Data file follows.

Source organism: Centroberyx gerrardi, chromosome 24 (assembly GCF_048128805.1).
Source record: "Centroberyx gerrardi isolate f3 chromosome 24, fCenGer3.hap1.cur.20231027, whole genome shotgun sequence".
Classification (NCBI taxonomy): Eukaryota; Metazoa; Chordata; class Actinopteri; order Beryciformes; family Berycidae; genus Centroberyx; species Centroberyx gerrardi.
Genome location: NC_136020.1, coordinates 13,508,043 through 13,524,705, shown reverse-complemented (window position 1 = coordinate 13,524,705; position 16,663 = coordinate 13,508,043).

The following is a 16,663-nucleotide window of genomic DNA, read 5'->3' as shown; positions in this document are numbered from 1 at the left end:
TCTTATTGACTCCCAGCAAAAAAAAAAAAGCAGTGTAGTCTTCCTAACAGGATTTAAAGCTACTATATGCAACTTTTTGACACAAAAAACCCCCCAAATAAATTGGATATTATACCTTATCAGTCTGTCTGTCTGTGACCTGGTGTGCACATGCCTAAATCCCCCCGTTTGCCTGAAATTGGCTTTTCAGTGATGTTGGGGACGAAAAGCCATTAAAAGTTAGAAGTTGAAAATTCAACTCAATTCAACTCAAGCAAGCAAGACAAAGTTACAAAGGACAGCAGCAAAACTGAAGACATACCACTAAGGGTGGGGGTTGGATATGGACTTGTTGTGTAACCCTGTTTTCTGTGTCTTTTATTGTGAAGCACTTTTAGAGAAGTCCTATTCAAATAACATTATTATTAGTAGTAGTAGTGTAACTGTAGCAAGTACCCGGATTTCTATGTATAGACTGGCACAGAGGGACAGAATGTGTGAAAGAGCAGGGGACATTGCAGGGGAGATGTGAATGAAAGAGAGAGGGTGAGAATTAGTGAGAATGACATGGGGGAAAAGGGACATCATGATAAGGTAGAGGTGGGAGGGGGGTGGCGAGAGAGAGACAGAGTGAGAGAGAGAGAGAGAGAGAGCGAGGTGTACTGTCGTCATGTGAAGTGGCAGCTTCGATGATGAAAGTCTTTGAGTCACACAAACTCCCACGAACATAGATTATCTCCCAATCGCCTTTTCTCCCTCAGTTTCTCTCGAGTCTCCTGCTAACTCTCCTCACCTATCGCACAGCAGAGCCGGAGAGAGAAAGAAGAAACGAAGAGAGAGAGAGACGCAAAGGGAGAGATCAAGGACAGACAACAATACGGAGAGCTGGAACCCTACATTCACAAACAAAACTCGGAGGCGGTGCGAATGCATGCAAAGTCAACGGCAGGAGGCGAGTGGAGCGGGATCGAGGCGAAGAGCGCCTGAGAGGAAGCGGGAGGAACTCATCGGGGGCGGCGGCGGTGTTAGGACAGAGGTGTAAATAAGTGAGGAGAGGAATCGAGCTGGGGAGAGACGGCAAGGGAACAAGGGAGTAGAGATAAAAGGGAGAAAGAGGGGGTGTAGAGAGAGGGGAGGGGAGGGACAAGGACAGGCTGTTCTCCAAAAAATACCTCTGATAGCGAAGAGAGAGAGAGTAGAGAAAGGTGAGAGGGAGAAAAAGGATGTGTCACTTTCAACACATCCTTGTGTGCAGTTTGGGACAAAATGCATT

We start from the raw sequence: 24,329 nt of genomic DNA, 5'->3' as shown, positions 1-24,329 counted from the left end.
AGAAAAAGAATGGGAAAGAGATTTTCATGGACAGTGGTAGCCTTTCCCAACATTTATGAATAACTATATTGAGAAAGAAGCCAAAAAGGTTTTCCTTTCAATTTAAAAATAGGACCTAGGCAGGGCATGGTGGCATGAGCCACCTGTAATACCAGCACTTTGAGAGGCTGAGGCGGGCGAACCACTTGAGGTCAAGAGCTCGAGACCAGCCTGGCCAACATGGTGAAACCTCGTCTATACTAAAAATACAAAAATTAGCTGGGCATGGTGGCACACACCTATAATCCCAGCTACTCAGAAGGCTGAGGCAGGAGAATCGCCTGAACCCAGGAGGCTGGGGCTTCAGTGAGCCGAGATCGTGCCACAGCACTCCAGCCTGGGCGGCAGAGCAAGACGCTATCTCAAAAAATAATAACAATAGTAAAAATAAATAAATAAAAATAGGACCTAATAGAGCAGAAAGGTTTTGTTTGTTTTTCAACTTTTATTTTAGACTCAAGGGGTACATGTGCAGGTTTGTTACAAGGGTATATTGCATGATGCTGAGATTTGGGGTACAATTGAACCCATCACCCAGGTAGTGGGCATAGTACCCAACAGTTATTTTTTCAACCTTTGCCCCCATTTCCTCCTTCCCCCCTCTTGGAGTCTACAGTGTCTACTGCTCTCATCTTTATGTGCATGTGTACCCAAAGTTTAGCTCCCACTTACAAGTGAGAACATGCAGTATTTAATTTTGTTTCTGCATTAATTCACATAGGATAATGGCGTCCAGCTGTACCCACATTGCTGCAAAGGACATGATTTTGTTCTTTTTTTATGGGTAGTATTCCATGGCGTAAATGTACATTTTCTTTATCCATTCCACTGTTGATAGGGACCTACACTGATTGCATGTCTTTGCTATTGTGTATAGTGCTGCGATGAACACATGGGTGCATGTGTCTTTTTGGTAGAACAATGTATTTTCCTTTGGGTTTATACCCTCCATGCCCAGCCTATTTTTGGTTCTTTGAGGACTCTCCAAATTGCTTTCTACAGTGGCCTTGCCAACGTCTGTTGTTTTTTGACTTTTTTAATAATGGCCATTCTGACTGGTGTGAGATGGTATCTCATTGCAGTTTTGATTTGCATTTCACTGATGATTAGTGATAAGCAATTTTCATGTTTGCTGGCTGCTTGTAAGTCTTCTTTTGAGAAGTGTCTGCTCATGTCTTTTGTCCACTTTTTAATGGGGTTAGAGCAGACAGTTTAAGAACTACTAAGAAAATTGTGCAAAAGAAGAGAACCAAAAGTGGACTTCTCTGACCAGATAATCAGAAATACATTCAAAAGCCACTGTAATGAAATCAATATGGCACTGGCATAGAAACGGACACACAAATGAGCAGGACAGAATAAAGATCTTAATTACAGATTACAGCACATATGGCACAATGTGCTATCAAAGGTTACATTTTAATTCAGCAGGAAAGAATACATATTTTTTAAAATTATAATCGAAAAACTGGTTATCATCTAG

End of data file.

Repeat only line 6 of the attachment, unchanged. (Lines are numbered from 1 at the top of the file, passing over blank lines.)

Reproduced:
TCTTATTGACTCCCAGCAAAAAAAAAAAAGCAGTGTAGTCTTCCTAACAGGATTTAAAGCTACTATATGCAACTTTTTGACACAAAAAACCCCCCAAATAAATTGGATATTATACCTTATCAGTCTGTCTGTCTGTGACCTGGTGTGCACATGCCTAAATCCCCCCGTTTGCCTGAAATTGGCTTTTCAGTGATGTTGGGGACGAAAAGCCATTAAAAGTTAGAAGTTGAAAATTCAACTCAATTCAACTCAAGCAAGCAAGACAAAGTTACAAAGGACAGCAGCAAAACTGAAGACATACCACTAAGGGTGGGGGTTGGATATGGACTTGTTGTGTAACCCTGTTTTCTGTGTCTTTTATTGTGAAGCACTTTTAGAGAAGTCCTATTCAAATAACATTATTATTAGTAGTAGTAGTGTAACTGTAGCAAGTACCCGGATTTCTATGTATAGACTGGCACAGAGGGACAGAATGTGTGAAAGAGCAGGGGACATTGCAGGGGAGATGTGAATGAAAGAGAGAGGGTGAGAATTAGTGAGAATGACATGGGGGAAAAGGGACATCATGATAAGGTAGAGGTGGGAGGGGGGTGGCGAGAGAGAGACAGAGTGAGAGAGAGAGAGAGAGAGAGCGAGGTGTACTGTCGTCATGTGAAGTGGCAGCTTCGATGATGAAAGTCTTTGAGTCACACAAACTCCCACGAACATAGATTATCTCCCAATCGCCTTTTCTCCCTCAGTTTCTCTCGAGTCTCCTGCTAACTCTCCTCACCTATCGCACAGCAGAGCCGGAGAGAGAAAGAAGAAACGAAGAGAGAGAGAGACGCAAAGGGAGAGATCAAGGACAGACAACAATACGGAGAGCTGGAACCCTACATTCACAAACAAAACTCGGAGGCGGTGCGAATGCATGCAAAGTCAACGGCAGGAGGCGAGTGGAGCGGGATCGAGGCGAAGAGCGCCTGAGAGGAAGCGGGAGGAACTCATCGGGGGCGGCGGCGGTGTTAGGACAGAGGTGTAAATAAGTGAGGAGAGGAATCGAGCTGGGGAGAGACGGCAAGGGAACAAGGGAGTAGAGATAAAAGGGAGAAAGAGGGGGTGTAGAGAGAGGGGAGGGGAGGGACAAGGACAGGCTGTTCTCCAAAAAATACCTCTGATAGCGAAGAGAGAGAGAGTAGAGAAAGGTGAGAGGGAGAAAAAGGATGTGTCACTTTCAACACATCCTTGTGTGCAGTTTGGGACAAAATGCATT